Tuscan Red in Oil. - These reds are a somewhat uncertain material so far as a standard for them is concerned. The color sold under the brand English Tuscan red is not up to some of the proprietary brands made by color makers in the United States, and some of the reds offered by British manufacturers as Tuscan are simply maroon lakes of uncertain origin very much reduced. Up to about the year 1887 the dry color sold as Tuscan red was made by American color makers by precipitating upon a base of about equal parts pure Indian red and English cliffstone Paris white a certain quantity of the mother liquor of rose pink made from Brazil wood, which made a rich color, but a pigment not very strong in hiding power nor very permanent. About that time the general business manager of a prominent paint firm, now long deceased, copyrighted a brand of color under the title "new Tuscan red" that was made in their own color making establishment, and the formula was quite secret for many years. This Tuscan red, though not of great hiding power, is quite rich in tone and very permanent, standing high degrees of heat and exposure to light to a remarkable degree. It was made in three shades, but only the medium shade had a remarkable sale for a long time, though the other two shades also sold well. The base of this red is also chemically pure Indian red mixed in water, to which is added about its own weight of calcined sulphate of lime, also hydrated or wet up with water, both of these run into a striking tub and precipitated upon this base is a certain portion of alizarine red paste or mother liquor. When the mixture is effected the color is washed repeatedly, the precipitate filtered, dried and powdered.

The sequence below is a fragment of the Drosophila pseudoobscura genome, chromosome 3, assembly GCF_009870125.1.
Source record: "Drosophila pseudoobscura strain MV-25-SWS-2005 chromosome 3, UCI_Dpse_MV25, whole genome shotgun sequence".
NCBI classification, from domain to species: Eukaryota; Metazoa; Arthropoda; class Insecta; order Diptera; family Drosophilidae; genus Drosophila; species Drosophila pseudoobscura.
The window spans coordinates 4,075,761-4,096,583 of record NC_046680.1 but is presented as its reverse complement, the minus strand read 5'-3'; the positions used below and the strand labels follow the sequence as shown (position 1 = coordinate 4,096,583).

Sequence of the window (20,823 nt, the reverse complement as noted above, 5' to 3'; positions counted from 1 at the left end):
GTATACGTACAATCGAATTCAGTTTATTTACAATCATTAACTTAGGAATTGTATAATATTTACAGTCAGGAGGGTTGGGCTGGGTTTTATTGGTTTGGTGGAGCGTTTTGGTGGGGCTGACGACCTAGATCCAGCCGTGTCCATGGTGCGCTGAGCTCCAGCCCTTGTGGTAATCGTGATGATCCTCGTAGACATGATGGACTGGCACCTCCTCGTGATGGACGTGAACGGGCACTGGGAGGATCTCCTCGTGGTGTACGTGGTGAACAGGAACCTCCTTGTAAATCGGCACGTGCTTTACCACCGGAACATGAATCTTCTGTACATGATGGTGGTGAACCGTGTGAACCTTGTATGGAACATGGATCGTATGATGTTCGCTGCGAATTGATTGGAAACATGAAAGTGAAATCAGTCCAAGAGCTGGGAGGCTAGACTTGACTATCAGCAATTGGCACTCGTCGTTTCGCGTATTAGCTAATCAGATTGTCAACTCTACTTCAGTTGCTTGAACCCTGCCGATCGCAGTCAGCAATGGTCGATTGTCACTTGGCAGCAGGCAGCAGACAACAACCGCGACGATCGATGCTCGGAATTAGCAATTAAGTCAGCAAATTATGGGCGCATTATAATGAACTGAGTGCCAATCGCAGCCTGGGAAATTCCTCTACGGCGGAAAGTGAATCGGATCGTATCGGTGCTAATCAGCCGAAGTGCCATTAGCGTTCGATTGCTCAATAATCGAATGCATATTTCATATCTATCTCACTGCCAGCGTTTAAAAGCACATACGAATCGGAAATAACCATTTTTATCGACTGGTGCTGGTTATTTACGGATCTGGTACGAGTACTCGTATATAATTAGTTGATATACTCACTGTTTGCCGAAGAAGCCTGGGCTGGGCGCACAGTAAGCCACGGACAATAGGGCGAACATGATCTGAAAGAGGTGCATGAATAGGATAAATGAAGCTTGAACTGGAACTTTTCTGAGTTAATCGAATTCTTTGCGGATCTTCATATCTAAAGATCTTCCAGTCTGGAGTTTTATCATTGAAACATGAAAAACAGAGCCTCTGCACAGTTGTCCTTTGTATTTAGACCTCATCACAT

Tuscan red so made, mixed with raw linseed oil, requires 72 to 73 pounds dry pigment to 27 or 28 pounds oil for 100 pounds of paste in oil, holding well in suspension in the containers. A Tuscan red of similar permanency and richness can be made by mixing and grinding 45 pounds dark Indian red, 10 pounds of alizarine red lake and 45 pounds gypsum in 30 pounds raw or refined linseed oil, yielding 128 pounds of paste, allowing for waste. Or still better to save expense in grinding, grind the alizarine red lake separately in its own weight of linseed oil impalpably fine, mix 15 pounds of the resulting semi-paste with 36 pounds each dry Indian red dark and gypsum and 15 pounds raw linseed oil, and the result will be 100 pounds net of Tuscan red paste. Lighter or deeper shades can be produced on same formula by simply using light or extra dark Indian red in place of the dark shade.